Le mariage pour tous — marriage equality, or "marriage for all" — became the law of the land in douce France this morning. The law, passed by the Assemblée Nationale and the Sénat a few weeks ago, was validated yesterday by France's Conseil Constitutionnel and signed into law (promulgué, meaning published in the Journal Officiel) by Président François Hollande today.
A lot of people are obviously very happy about this development. Président Hollande campaigned on a promise of mariage pour tous in 2012, when he defeated Nicolas Sarkozy to become the first Socialist elected president since François Mitterrand (1981-95). A lot of other people say they are unhappy, and there was a demonstration against the new law in Paris last night. Another is planned for May 26.
France is the 14th country in the world to legalize same-sex marriage, and the ninth country in Europe*. According to reports, couples married in other countries will be able to have their marriages "transcribed" or recognized in France. It'll probably take a few months for the government to set up administrative systems to get all that ironed out, but the first same-sex marriages in France could be performed as early as next month.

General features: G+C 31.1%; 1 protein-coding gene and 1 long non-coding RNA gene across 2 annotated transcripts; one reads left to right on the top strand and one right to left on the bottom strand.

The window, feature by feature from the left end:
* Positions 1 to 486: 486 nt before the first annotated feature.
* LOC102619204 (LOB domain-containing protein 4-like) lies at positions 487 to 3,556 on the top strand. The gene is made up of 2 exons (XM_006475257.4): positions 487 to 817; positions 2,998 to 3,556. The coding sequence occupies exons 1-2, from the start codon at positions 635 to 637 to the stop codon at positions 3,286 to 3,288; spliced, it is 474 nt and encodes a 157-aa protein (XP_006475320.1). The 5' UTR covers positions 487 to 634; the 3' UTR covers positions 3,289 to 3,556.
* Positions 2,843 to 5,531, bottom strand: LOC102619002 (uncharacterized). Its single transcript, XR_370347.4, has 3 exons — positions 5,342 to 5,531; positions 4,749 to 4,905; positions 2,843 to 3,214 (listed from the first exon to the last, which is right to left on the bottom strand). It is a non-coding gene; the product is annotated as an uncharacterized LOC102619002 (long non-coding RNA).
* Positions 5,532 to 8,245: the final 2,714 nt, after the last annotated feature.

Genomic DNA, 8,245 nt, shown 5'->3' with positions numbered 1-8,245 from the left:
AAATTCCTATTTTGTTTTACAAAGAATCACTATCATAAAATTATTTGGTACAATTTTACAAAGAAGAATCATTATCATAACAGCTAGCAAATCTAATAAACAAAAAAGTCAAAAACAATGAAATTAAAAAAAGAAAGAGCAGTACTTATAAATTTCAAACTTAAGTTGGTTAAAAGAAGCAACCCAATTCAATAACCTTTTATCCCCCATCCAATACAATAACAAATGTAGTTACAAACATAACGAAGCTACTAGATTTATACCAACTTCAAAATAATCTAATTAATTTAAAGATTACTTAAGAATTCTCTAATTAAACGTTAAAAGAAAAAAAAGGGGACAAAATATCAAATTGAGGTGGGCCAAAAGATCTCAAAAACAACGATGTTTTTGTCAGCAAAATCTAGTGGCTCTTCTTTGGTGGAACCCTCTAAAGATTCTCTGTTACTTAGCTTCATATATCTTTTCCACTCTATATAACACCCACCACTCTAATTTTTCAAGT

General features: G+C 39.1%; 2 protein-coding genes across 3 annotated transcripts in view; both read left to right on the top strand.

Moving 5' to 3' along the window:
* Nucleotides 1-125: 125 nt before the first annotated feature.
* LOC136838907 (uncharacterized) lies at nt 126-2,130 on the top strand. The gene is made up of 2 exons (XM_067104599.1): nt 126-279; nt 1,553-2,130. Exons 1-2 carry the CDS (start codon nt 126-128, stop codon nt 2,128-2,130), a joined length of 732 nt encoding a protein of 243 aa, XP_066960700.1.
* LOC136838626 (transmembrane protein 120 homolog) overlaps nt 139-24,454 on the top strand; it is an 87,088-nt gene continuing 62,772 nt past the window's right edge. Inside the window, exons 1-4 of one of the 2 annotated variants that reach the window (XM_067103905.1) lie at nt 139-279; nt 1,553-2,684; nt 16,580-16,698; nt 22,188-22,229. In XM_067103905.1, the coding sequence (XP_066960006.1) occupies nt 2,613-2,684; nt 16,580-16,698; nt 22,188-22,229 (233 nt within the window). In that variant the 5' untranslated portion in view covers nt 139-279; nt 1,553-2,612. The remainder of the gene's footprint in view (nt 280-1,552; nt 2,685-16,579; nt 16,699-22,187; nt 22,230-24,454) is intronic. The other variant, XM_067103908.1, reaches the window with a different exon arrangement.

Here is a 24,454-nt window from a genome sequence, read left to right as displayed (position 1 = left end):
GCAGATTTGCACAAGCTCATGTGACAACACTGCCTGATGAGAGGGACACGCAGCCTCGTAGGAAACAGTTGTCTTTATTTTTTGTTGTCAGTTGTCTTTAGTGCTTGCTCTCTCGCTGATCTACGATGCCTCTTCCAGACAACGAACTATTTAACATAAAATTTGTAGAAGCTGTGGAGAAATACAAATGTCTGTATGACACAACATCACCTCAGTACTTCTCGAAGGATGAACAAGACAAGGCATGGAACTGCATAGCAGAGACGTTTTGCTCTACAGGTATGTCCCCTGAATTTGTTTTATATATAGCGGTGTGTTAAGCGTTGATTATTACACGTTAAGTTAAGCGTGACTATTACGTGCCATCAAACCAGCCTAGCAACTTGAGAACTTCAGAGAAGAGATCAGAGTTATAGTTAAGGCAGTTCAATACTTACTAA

* The other European countries that have instituted marriage equality are (from north to south) Iceland, Norway, Sweden, Denmark, The Netherlands, Belgium, Spain, and Portugal.